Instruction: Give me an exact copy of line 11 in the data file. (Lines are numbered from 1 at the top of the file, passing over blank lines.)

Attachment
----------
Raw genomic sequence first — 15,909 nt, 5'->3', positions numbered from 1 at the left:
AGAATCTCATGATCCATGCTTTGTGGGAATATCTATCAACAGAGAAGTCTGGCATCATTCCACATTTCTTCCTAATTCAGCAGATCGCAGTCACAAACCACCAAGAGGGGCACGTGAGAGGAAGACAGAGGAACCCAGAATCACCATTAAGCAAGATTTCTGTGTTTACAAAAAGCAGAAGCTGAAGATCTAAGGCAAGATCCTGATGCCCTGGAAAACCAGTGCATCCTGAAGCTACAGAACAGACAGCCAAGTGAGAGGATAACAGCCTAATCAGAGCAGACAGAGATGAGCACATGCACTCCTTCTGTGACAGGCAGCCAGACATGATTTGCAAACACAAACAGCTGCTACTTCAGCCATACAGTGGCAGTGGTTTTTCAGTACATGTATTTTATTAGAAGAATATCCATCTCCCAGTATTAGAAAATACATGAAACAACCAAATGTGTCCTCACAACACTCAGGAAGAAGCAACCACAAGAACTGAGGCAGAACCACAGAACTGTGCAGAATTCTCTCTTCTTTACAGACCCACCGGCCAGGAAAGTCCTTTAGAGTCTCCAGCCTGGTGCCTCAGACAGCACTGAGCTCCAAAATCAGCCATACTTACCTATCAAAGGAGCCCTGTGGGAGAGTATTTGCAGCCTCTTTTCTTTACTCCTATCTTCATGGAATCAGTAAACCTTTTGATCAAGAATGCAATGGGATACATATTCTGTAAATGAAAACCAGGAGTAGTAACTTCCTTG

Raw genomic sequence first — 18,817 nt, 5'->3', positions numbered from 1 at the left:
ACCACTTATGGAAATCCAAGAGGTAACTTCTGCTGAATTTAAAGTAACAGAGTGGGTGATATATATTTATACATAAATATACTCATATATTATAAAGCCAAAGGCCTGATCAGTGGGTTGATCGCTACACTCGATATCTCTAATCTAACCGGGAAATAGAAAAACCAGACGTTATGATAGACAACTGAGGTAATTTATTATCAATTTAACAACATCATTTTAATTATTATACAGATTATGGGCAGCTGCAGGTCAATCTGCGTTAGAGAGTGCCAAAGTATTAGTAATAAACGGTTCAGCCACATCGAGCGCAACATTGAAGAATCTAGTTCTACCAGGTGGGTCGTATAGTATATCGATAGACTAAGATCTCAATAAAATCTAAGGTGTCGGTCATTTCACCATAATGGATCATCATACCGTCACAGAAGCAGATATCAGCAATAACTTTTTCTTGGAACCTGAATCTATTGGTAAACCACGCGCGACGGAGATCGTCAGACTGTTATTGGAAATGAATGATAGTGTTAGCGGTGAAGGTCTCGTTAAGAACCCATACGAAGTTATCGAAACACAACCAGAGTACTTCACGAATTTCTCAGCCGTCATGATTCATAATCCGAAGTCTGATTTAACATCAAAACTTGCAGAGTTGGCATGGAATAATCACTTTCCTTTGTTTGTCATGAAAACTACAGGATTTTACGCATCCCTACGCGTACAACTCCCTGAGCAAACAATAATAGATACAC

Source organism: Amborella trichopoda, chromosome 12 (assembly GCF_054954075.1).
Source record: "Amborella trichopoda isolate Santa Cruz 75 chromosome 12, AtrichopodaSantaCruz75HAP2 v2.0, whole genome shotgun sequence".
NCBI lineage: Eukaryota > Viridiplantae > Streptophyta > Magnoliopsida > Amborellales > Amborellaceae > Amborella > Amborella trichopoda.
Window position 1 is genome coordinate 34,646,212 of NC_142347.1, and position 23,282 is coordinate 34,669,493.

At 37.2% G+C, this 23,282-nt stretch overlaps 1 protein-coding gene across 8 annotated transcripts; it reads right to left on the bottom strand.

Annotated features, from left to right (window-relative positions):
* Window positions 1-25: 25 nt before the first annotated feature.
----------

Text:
* Window positions 1-25: 25 nt before the first annotated feature.